Hong Kong SCMP Editorial says cryptocurrencies need stricter regulation

While Hong Kong is currently a reasonably free environment when it comes to cryptocurrencies, recent events have required clearer laws and regulations on this investment sector from regulators.

According to a piece published by Hong Kong’s SCMP editorial, the area has taken a major hit after the failure of many of the world’s top bitcoin exchanges. The post opened by quoting the region’s finance secretary Paul Chan Mo-po:

In light of the cryptocurrency industry crisis, insiders can no longer claim that they are above regulation or that governments simply don’t “get it.” The hype turned out to be just like any other financial craze of the past.

Paul Chan Mo-po

SCMP pointed out in its article that cryptocurrency exchange Atom Asset Exchange (AAX), which is based in Hong Kong and was founded just four years ago, has stopped all withdrawals since the middle of the previous month. Its executive team has been cut off from the outside world, and the extent of the company’s losses is now unclear.

Effect of the FTX crash on the Hong Kong cryptocurrency market

After FTX collapsed amid rumblings about local laws, Hong Kong may have narrowly avoided a disaster this way. According to SCMP, however, it is not yet clear whether or not the rebound will be harmful to the hundreds of local investors who may be exposed to AAX.

Paul Chan Mo-po said virtual assets and cryptocurrencies are “unstoppable,” despite the FTX debacle.

The city is therefore keen to catch up with Singapore in terms of progress made in the financial sector.

However, Hong Kong should be aware that Lion City’s state-owned investment arm Temasek has suffered damage to its reputation after a botched bet on FTX led to a $275 million writedown, which is about one percent of its net portfolio value of $293.97 billion as of March 31, according to SCMP.

The region’s aspiration to become a hub for virtual resources shouldn’t be stifled by regulatory agencies, nor should innovations be stifled. That said, they are doing the right thing by trying to improve the regulations.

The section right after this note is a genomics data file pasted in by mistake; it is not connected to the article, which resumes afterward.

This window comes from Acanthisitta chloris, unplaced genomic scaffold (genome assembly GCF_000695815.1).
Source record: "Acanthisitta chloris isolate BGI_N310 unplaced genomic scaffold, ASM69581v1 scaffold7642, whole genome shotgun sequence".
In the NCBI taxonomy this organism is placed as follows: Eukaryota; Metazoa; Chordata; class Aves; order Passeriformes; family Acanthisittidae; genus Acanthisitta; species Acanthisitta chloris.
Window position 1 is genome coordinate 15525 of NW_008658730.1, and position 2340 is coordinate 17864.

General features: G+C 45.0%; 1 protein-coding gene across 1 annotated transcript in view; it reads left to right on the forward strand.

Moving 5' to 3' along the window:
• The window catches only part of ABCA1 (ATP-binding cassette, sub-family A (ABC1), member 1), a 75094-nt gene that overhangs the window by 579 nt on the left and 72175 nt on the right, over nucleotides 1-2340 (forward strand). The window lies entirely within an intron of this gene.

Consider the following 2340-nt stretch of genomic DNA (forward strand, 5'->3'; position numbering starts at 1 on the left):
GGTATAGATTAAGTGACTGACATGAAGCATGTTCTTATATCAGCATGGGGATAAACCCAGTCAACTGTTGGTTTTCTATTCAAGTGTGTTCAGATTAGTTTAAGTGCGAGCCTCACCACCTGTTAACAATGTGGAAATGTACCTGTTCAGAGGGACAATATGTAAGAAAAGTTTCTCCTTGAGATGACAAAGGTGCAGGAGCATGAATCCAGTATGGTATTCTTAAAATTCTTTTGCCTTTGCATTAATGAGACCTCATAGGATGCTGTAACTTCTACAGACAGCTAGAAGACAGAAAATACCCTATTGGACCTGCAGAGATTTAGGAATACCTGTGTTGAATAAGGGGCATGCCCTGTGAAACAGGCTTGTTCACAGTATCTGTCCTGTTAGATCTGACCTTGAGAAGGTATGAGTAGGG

Although Chan said the government intended to embrace virtual assets, there must be clear definitions to distinguish between digitized versions of stocks, bonds, exchange-traded funds and other financial instruments that are already regulated.

As well as new blockchain-based assets such as non-fungible tokens (NFTs), Bitcoin and other digital tokens that are not yet regulated by any authority.

There needs to be appropriate regulation due to the threats they pose to the stability of the financial system, consumer protection, money laundering and the financing of terrorist organizations.

Same company, same risk, same regulation is the strategy to use, as Chan said. The cryptocurrency frenzy is turning out to be very similar to every other financial bubble that has occurred in the past, despite the fact that it was initially designed to disrupt conventional banks and escape the clutches of the authorities.

But when it comes to dealing with other people’s money, the most important things to remember are to have responsible adults oversee the situation, practice good management, and allocate funds according to the level of risk.

A new amendment to Hong Kong’s Anti-Money Laundering (AML) and Terrorist Financing System including virtual asset service providers was recently enacted by the Legislative Council.

The new law will license virtual asset service companies starting June 1, 2023 and subject cryptocurrency exchanges to the same regulations as conventional banks.

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